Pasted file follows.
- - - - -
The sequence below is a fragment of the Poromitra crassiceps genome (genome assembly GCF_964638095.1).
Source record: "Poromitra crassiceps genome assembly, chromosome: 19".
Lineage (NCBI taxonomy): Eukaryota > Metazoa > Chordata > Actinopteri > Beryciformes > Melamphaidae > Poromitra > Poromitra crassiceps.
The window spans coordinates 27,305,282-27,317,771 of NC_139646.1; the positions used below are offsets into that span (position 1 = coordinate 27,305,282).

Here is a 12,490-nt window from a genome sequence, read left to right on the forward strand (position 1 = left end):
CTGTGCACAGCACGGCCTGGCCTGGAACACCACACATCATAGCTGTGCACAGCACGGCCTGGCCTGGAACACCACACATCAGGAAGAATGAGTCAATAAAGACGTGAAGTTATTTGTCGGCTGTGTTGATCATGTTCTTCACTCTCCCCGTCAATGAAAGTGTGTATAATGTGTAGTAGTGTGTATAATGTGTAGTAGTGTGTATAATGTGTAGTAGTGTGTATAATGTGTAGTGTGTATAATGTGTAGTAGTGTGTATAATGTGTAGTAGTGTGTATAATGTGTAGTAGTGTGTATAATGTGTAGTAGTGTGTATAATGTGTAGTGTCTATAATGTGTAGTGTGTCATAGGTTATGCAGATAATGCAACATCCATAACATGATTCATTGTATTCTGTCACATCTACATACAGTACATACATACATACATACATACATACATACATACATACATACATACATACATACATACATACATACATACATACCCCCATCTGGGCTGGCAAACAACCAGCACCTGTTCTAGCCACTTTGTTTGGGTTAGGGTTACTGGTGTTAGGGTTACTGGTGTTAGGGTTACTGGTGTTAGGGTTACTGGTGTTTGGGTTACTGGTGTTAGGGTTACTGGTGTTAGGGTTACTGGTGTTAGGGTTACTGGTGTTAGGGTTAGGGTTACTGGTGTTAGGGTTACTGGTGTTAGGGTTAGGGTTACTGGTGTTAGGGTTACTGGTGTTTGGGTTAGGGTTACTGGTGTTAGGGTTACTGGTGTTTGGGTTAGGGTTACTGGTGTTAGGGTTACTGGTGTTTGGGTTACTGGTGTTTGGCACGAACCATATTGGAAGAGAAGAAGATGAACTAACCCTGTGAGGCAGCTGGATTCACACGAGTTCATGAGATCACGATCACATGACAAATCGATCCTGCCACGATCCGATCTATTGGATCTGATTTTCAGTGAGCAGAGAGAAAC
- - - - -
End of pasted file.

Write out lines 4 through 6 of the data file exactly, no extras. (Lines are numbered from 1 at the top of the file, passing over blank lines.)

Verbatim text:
The window spans coordinates 27,305,282-27,317,771 of NC_139646.1; the positions used below are offsets into that span (position 1 = coordinate 27,305,282).

Here is a 12,490-nt window from a genome sequence, read left to right on the forward strand (position 1 = left end):
CTGTGCACAGCACGGCCTGGCCTGGAACACCACACATCATAGCTGTGCACAGCACGGCCTGGCCTGGAACACCACACATCAGGAAGAATGAGTCAATAAAGACGTGAAGTTATTTGTCGGCTGTGTTGATCATGTTCTTCACTCTCCCCGTCAATGAAAGTGTGTATAATGTGTAGTAGTGTGTATAATGTGTAGTAGTGTGTATAATGTGTAGTAGTGTGTATAATGTGTAGTGTGTATAATGTGTAGTAGTGTGTATAATGTGTAGTAGTGTGTATAATGTGTAGTAGTGTGTATAATGTGTAGTAGTGTGTATAATGTGTAGTGTCTATAATGTGTAGTGTGTCATAGGTTATGCAGATAATGCAACATCCATAACATGATTCATTGTATTCTGTCACATCTACATACAGTACATACATACATACATACATACATACATACATACATACATACATACATACATACATACATACATACATACATACCCCCATCTGGGCTGGCAAACAACCAGCACCTGTTCTAGCCACTTTGTTTGGGTTAGGGTTACTGGTGTTAGGGTTACTGGTGTTAGGGTTACTGGTGTTAGGGTTACTGGTGTTTGGGTTACTGGTGTTAGGGTTACTGGTGTTAGGGTTACTGGTGTTAGGGTTACTGGTGTTAGGGTTAGGGTTACTGGTGTTAGGGTTACTGGTGTTAGGGTTAGGGTTACTGGTGTTAGGGTTACTGGTGTTTGGGTTAGGGTTACTGGTGTTAGGGTTACTGGTGTTTGGGTTAGGGTTACTGGTGTTAGGGTTACTGGTGTTTGGGTTACTGGTGTTTGGCACGAACCATATTGGAAGAGAAGAAGATGAACTAACCCTGTGAGGCAGCTGGATTCACACGAGTTCATGAGATCACGATCACATGACAAATCGATCCTGCCACGATCCGATCTATTGGATCTGATTTTCAGTGAGCAGAGAGAAAC